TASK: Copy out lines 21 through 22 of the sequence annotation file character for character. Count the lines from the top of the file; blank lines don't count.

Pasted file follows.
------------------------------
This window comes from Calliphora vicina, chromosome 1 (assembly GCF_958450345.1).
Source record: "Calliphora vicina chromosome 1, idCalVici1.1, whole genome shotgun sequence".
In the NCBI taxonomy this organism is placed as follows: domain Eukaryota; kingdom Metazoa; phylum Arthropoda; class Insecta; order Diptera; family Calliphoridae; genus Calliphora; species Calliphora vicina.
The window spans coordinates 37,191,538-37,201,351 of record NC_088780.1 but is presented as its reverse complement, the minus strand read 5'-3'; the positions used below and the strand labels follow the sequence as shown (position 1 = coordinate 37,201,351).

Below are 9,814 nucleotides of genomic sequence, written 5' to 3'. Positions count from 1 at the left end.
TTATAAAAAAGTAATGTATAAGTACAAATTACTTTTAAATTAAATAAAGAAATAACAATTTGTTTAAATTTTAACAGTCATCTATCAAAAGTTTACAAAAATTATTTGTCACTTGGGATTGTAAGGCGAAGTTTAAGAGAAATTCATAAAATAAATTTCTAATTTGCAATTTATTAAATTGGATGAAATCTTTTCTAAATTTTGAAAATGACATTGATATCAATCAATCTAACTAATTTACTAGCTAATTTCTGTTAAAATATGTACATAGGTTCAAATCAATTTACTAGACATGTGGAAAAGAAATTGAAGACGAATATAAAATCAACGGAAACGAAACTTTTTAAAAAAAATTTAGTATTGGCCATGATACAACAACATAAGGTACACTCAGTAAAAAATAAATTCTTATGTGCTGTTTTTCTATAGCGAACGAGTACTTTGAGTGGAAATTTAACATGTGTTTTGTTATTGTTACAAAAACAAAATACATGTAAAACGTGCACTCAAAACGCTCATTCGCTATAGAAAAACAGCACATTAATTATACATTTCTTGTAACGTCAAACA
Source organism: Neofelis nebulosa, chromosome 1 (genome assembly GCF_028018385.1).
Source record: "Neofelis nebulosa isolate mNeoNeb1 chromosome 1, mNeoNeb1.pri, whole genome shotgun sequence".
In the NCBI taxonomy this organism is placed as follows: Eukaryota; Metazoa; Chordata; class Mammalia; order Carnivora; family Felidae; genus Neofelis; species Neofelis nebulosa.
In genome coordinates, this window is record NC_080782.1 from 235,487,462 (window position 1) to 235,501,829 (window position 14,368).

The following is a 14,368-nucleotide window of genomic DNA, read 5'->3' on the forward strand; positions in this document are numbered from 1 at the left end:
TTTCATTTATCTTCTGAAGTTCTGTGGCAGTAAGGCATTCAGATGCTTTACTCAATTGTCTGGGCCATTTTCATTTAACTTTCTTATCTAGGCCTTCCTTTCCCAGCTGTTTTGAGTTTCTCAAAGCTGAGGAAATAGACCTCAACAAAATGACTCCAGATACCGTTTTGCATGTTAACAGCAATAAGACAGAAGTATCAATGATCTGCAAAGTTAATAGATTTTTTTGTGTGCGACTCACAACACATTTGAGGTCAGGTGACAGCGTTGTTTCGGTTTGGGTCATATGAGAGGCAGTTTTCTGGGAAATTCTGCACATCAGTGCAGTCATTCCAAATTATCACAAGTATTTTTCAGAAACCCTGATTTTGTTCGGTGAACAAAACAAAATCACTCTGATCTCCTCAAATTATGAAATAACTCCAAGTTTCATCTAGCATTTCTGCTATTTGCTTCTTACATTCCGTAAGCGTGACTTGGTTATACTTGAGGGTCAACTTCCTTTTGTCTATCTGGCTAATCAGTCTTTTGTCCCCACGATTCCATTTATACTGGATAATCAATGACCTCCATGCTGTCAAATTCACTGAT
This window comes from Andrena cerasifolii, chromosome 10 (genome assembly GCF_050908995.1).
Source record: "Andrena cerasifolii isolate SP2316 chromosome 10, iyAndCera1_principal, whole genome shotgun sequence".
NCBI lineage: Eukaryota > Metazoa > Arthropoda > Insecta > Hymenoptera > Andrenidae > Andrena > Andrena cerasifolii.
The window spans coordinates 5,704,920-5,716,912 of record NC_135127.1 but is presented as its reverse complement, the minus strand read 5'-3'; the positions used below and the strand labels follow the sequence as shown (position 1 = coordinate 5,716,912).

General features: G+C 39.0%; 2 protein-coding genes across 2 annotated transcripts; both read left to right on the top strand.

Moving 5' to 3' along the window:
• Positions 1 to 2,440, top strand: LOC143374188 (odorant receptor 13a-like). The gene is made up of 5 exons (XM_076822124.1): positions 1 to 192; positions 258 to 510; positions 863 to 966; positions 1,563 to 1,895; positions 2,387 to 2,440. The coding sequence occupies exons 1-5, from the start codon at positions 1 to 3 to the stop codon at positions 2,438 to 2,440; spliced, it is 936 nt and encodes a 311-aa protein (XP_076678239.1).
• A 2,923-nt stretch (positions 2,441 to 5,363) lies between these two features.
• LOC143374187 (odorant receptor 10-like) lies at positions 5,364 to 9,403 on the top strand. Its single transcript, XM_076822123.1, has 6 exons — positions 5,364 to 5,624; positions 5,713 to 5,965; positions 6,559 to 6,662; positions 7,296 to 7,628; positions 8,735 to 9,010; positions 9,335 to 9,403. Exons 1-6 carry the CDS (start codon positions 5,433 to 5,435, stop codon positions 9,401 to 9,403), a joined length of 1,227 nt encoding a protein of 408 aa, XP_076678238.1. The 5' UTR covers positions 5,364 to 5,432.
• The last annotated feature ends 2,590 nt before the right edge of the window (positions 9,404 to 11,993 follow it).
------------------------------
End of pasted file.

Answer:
• LOC143374187 (odorant receptor 10-like) lies at positions 5,364 to 9,403 on the top strand. Its single transcript, XM_076822123.1, has 6 exons — positions 5,364 to 5,624; positions 5,713 to 5,965; positions 6,559 to 6,662; positions 7,296 to 7,628; positions 8,735 to 9,010; positions 9,335 to 9,403. Exons 1-6 carry the CDS (start codon positions 5,433 to 5,435, stop codon positions 9,401 to 9,403), a joined length of 1,227 nt encoding a protein of 408 aa, XP_076678238.1. The 5' UTR covers positions 5,364 to 5,432.
• The last annotated feature ends 2,590 nt before the right edge of the window (positions 9,404 to 11,993 follow it).